- Roblox (RBLX) stock has been getting clobbered lately, but there’s a contrarian opportunity here.
- A Cathie Wood fund is snapping up shares, so retail traders might want to follow in her footsteps.
- Investors should put Roblox on their watch lists if they’re seeking exposure to gaming and the metaverse.
Headquartered in California, Roblox (NYSE:RBLX) provides a platform for immersive, interactive gaming. As an entry point into metaverse investments, RBLX stock deserves investors’ attention and it’s trading at a favorable price point now.
There’s no denying it. If you’re a young gamer, Roblox can be highly addictive — but not in a bad way. As the company points out, Roblox “is ranked as one of the top online entertainment platforms for audiences under the age of 18 based on average monthly visits and time spent.”
What makes Roblox so magnetizing for under-18 gamers today? I’d say, it’s not just the games themselves, but the vast social ecosystem that Roblox has built. For developers and players alike, Roblox is clearly more than just “child’s play.”
The metaverse is serious business, and Roblox is serious about attracting investors into the fold. Indeed, one well-known investor has apparently taken a long position in Roblox shares, even while the company is deeply out of favor. Game on, as they say.
What’s Happening with RBLX Stock?
Come to think of it, “deeply out of favor” might not be adequate to describe what’s happened to RBLX stock. From a 52-week high of $141.60, the stock has recently dropped to the $30 area.
So, if you’ve been sitting on the sidelines all this time, now’s your chance to pounce on what might be a terrific bargain. If you act fast, you might have an opportunity to take a stake in Roblox while the share price is half of its $64.50 debut price.
If you do, then you’ll be in very good company. Reportedly, Cathie Wood’s Ark Invest recently purchased an eye-popping sum of 739,082 RBLX stock shares.
That’s a big bet, even for a famous fund manager like Wood. Some folks might know her as a growth stock zealot, but perhaps Wood should be considered a true contrarian at heart.
It takes guts to buy RBLX stock around the time that Morgan Stanley analysts are halving their price target on the stock, from $65 to just $32. But then, investors shouldn’t underestimate Wood’s market insight — or Roblox’s potential to stage a fierce comeback, for that matter.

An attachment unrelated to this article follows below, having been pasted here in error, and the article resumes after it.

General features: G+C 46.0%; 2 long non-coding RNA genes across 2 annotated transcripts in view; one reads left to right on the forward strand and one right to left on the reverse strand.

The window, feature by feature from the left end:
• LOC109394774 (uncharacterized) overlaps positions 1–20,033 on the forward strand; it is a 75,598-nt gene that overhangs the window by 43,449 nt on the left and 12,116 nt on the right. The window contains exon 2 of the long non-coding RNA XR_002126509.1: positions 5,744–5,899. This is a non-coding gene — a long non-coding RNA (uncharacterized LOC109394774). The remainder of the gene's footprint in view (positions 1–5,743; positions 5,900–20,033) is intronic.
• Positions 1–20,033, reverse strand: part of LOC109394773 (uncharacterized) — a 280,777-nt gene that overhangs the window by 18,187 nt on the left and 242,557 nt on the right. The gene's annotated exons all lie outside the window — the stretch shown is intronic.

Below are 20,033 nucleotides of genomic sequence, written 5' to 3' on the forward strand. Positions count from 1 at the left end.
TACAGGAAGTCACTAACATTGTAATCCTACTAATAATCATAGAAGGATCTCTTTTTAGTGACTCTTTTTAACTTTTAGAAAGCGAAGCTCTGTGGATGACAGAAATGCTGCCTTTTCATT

Seeing Is Believing
Maybe you’re not yet sold on Roblox as an investable business. After all, if Morgan Stanley’s analysts are slashing their price target, how can retail investors feel bullish about Roblox now?
Ultimately, wagering your hard-earned capital on RBLX stock means believing not just in gaming, but in the build-out of the metaverse. To truly understand the value of Roblox as a business enterprise, you’ll want to see what modern interactive gaming looks and feels like.
One good place to start is a recent press release from Roblox, highlighting advancements in real-time facial animation for avatars. It’s fascinating to see just how far face detection software has come in recent years.
While you’re at it, feel free to check out Roblox’s primer on layered clothing for avatars. Evidently, users can outfit existing Roblox avatars with up to six layers of clothing to fit any avatar body type.
It’s undeniable: the metaverse is getting a little bit bigger and a little bit better with each passing day. Kids tend to enjoy the Roblox platform, but really it’s for anyone seeking an enjoyable, immersive virtual experience.
What You Can Do Now
Wood’s stake in RBLX stock shouldn’t be your only reason for making an investment. You’re invited to see for yourself what Roblox has to offer as a 3D virtual world provider.
At the end of the day, you’ll either be a believer in Roblox, or you won’t. If you’re on board, though, then consider an investment while the share price is down. If Roblox is good enough for Wood, then perhaps it’s good enough for the rest of us, as well.
On the date of publication, David Moadel did not have (either directly or indirectly) any positions in the securities mentioned in this article. The opinions expressed in this article are those of the writer, subject to the InvestorPlace.com Publishing Guidelines.